Here’s how the entire scale breaks down:

 

Actually, the EMRAM Web page shows newer numbers, through the 2011 second quarter. We’re up to 1.1 percent for Stage 7, 4 percent for Stage 6, 6.1 percent for Stage 5 and 12.3 percent for Stage 4. HIMSS considers Stage 4 to be the closest to the current requirements for “meaningful use” of EMRs.

It’s nice to see progress in installing technology and it’s nice to see hospitals using EMRs in a “meaningful” way, but that doesn’t mean there won’t be problems. As everyone in health IT knows, EMR certification, a prerequisite for meaningful use, does not measure usability, and this still is the first of three stages for meaningful use. That means we’re a long way from perfect, or even ideal. How do I know this?

The mother of a good friend of mine is now on dialysis and eventually will need a kidney transplant because she was given a medication that is contraindicated for Type 2 diabetes, which she suffers from. The harmful interaction resulted in her losing about 80 percent of normal kidney function. This happened at a HIMSS Analytics EMRAM Stage 7 hospital. Apparently, either the patient record didn’t show she was diabetic, the medication order didn’t get flagged, or the ordering physician, pharmacy and administering nurse all missed or ignored an alert. As the chart above illustrates, the medication loop should have been closed by Stage 5.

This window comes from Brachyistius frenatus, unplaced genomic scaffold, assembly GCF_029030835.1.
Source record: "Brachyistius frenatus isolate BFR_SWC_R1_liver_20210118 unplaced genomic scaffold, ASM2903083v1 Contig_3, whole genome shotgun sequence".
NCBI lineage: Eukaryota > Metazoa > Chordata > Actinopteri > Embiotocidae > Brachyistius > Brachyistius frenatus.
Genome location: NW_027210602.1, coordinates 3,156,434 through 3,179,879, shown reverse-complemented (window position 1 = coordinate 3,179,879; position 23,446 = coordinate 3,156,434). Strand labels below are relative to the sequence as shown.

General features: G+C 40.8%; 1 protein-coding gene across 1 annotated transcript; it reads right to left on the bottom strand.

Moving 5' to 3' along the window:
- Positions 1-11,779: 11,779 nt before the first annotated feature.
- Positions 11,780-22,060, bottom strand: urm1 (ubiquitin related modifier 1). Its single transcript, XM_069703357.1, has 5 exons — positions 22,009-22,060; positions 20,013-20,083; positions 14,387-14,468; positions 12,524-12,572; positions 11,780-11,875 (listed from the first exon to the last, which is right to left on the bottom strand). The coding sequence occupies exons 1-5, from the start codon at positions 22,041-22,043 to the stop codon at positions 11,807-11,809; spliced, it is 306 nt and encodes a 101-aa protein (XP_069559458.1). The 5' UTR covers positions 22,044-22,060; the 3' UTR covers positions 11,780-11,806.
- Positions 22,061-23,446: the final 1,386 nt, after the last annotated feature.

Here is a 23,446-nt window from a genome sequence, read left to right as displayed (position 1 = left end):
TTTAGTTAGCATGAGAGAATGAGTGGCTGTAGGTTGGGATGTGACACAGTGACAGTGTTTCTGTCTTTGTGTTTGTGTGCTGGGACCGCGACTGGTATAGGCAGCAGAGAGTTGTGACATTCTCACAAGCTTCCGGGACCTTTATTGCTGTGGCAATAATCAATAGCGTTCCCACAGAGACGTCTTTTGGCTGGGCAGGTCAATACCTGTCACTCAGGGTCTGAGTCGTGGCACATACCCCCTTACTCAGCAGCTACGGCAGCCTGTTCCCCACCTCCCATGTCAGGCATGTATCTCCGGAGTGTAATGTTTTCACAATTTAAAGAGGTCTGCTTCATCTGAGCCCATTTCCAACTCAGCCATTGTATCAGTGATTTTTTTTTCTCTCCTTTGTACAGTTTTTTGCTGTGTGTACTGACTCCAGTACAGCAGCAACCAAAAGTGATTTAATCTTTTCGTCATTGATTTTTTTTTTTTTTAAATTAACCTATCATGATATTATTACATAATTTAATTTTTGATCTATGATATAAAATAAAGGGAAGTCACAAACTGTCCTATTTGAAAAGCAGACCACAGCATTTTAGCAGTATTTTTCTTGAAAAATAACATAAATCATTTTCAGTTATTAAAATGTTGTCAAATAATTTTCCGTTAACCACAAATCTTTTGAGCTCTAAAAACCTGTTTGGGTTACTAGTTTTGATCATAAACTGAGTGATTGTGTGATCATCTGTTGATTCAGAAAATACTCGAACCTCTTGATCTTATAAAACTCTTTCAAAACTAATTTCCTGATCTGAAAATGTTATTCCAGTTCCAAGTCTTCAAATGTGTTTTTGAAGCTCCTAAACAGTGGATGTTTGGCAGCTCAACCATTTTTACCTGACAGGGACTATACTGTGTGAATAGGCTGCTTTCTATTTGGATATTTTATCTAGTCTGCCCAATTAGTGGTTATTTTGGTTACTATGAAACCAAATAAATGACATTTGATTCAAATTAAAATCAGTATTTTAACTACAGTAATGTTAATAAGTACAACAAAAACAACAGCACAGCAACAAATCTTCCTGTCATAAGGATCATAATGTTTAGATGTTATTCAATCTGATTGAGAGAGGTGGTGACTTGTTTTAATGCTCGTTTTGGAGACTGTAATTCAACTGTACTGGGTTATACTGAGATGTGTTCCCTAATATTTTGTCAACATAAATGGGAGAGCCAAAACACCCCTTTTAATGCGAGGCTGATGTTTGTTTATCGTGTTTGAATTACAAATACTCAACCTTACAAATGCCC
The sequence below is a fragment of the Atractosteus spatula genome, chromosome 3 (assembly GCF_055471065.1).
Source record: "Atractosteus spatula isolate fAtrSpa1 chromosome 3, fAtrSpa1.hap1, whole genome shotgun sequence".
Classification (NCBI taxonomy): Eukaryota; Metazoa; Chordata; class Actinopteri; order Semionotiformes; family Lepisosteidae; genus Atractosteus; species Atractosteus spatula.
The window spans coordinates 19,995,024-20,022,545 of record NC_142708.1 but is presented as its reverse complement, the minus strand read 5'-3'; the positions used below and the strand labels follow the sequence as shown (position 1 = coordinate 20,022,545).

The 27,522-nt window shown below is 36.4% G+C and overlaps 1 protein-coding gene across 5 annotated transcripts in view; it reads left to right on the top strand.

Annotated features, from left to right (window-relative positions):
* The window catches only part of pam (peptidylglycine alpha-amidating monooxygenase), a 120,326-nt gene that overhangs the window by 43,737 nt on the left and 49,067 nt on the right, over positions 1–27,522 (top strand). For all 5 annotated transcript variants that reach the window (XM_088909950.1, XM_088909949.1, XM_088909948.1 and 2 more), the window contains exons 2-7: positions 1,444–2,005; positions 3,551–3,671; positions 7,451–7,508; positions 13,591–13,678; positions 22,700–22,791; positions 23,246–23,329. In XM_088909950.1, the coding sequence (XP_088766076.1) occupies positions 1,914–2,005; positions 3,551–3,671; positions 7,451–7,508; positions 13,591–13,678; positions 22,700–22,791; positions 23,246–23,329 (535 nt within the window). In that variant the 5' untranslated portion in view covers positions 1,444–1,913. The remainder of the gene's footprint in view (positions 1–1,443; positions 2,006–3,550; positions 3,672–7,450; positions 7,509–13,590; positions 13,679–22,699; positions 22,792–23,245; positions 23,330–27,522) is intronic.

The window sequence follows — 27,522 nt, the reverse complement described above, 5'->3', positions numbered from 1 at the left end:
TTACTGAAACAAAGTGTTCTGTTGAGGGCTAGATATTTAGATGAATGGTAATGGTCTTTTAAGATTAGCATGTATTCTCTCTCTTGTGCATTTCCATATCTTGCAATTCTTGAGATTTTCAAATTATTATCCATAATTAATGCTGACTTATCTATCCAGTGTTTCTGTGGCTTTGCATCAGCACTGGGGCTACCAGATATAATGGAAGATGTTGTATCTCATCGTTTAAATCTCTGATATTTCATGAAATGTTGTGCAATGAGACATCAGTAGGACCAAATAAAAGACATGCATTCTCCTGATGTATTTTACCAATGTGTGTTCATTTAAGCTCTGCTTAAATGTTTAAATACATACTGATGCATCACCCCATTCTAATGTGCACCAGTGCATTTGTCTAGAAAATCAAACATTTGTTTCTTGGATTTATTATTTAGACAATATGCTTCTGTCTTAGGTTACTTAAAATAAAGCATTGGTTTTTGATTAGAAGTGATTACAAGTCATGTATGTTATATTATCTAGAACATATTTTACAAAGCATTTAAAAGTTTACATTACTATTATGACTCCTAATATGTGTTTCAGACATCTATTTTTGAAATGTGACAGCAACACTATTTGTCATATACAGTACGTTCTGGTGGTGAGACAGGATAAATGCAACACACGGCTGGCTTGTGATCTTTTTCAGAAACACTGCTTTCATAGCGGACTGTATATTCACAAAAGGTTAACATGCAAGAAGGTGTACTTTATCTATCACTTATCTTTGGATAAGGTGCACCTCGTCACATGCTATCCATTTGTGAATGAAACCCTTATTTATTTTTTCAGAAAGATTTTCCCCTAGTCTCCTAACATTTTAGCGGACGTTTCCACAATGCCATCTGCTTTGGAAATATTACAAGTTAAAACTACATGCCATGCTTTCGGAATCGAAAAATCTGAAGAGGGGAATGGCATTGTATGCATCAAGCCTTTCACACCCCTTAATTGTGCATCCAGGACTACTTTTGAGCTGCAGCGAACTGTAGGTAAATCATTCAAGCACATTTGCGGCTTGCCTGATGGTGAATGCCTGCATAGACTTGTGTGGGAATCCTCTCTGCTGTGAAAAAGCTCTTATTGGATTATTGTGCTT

I’m not going to name the hospital or give any more details because there’s a good chance a malpractice suit is coming. I’m also aware of a medical informaticist with a long history of implementing and working with EMRs losing his mother due to a medical error that an EMR exacerbated. Again, I’ve been asked not to say more because of the legal ramifications.

It’s no secret that healthcare is in trouble. In this push to install technology and earn Medicare and Medicaid bonuses for meaningful use, we can’t take our eyes off the ultimate goal, creating a safer health system.